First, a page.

OCCRI Researchers

Title: Professor
Name: Barb Bond
Institution: Oregon State University
Department: Forest Ecosystems & Society

Research Theme: I have long been interested in how carbon and water relations change in trees as they grow larger and older, and also in the impacts of exotic forest plantations on ecohydrological processes. My current research focuses on the impacts of complex, mountainous terrain on ecosystem processes, and much of my work involves developing methods to measure and monitor ecophysiological and ecohydological processes in complex terrain. Current research topics include 1) the use of nocturnal air drainage and the isotopes of respired CO2 in the drainage flow as an indicator of ecosystem metabolic processes; 2) relationships between vegetation water use and streamflow in small basins; and 3) development of new sensor-network technology to facilitate long term, continuous measurements in complex ecosystems.

Research Fields:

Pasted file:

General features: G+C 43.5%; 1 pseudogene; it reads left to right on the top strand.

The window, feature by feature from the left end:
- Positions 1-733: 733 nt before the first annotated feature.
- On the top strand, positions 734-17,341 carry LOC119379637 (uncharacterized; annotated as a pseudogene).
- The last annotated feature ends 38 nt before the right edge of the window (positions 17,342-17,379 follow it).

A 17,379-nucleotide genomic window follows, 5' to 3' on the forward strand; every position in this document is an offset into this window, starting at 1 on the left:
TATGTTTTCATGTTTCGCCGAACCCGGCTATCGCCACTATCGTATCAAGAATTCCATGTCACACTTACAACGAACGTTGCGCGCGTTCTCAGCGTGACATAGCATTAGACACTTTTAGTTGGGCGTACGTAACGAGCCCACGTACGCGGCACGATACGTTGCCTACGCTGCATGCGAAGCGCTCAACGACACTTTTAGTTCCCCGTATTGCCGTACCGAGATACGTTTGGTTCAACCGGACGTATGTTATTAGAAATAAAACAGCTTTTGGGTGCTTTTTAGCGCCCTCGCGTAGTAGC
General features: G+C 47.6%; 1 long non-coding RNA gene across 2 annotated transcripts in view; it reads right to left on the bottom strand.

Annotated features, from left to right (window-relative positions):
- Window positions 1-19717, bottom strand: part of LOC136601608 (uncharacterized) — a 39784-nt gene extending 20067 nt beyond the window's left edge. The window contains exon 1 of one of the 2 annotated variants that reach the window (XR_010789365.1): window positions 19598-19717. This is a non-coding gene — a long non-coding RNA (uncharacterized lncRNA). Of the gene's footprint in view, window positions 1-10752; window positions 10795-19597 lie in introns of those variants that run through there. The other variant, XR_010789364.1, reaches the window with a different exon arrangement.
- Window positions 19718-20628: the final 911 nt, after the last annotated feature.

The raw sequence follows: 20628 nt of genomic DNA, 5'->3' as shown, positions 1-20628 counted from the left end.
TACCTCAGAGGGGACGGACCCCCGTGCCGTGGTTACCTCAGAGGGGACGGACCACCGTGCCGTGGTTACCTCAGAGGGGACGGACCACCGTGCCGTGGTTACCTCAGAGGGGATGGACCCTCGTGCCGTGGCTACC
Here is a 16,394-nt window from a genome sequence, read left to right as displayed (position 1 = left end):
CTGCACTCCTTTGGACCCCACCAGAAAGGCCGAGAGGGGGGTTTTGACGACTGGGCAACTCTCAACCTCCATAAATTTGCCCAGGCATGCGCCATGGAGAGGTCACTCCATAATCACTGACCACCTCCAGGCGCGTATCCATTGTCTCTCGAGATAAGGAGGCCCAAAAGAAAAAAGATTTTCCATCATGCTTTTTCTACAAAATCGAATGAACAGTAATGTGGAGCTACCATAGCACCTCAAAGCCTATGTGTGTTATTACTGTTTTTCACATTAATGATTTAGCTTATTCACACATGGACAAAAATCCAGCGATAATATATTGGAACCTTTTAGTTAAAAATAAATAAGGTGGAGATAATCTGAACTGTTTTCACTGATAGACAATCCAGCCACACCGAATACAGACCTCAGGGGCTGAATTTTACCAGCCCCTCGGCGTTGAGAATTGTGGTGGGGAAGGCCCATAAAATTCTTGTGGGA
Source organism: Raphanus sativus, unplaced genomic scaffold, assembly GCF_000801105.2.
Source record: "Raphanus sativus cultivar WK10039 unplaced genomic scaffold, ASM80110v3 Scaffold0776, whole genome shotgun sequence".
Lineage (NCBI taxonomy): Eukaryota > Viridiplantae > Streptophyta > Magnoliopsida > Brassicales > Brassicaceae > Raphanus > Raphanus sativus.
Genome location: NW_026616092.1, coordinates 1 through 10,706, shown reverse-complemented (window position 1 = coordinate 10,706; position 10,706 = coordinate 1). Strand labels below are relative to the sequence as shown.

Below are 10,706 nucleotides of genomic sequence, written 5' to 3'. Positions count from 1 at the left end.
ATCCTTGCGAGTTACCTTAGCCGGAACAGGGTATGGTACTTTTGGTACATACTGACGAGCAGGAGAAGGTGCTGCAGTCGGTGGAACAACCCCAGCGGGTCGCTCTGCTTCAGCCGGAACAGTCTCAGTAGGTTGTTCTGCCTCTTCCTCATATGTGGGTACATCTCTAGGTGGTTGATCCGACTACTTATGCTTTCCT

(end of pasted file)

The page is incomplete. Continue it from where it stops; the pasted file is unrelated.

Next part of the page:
Ecology and Ecosystem Management
Forestry and Forest Management
Physiological Ecology

Professional Activities:

Lead P.I. of the Andrews LTER Program (H.J. Andrews Experimental Forest) (2006-2007)

NEON National Design Team (2005-2006)

Teach FS561 – “Physiology of Woody Plants” – a 3 credit graduate course

Fulbright visiting professor in Environmental Science – Argentina and Uruguay (2001-2002)

Selected Publications:

Pypker, T.G., M.H. Unsworth, B. Lamb, E. Allwine, S. Edburg, E. Sulzman, A.C. Mix and B.J. Bond. 2007. Cold air drainage in a forested valley: Investigating the feasibility of monitoring ecosystem metabolism. Ag. For. Met. In Press.

Bond, B.J., N. Czarnomski, C. Cooper, M.E. Day, M.S. Greenwood. 2007. Developmental decline in height growth in Douglas-fir. Tree Physiology 27:441-453.

Pypker, T.G., M.H. Unsworth, A.C. Mix, W. Rugh, T. Ocheltree, K. Alstad and B.J. Bond. 2007. Using nocturnal cold air drainage flow to monitor ecosystem processes in complex terrain: a pilot study on the carbon isotopic composition and advection of ecosystem respiration. Ecological Applications 17(3):702-714.

Ryan, M.G., N. Phillips and B.J. Bond. 2006. The hydraulic limitation hypothesis revisited. Plant, Cell and Environment 29:367-381.

Pypker, T.G., M Unsworth and B.J. Bond. 2006. The role of epiphytes in rainfall interception by forests in the Pacific Northwest: Field measurements at the branch and canopy scale. Canadian Journal of Forest Research. 36(4): 819-832.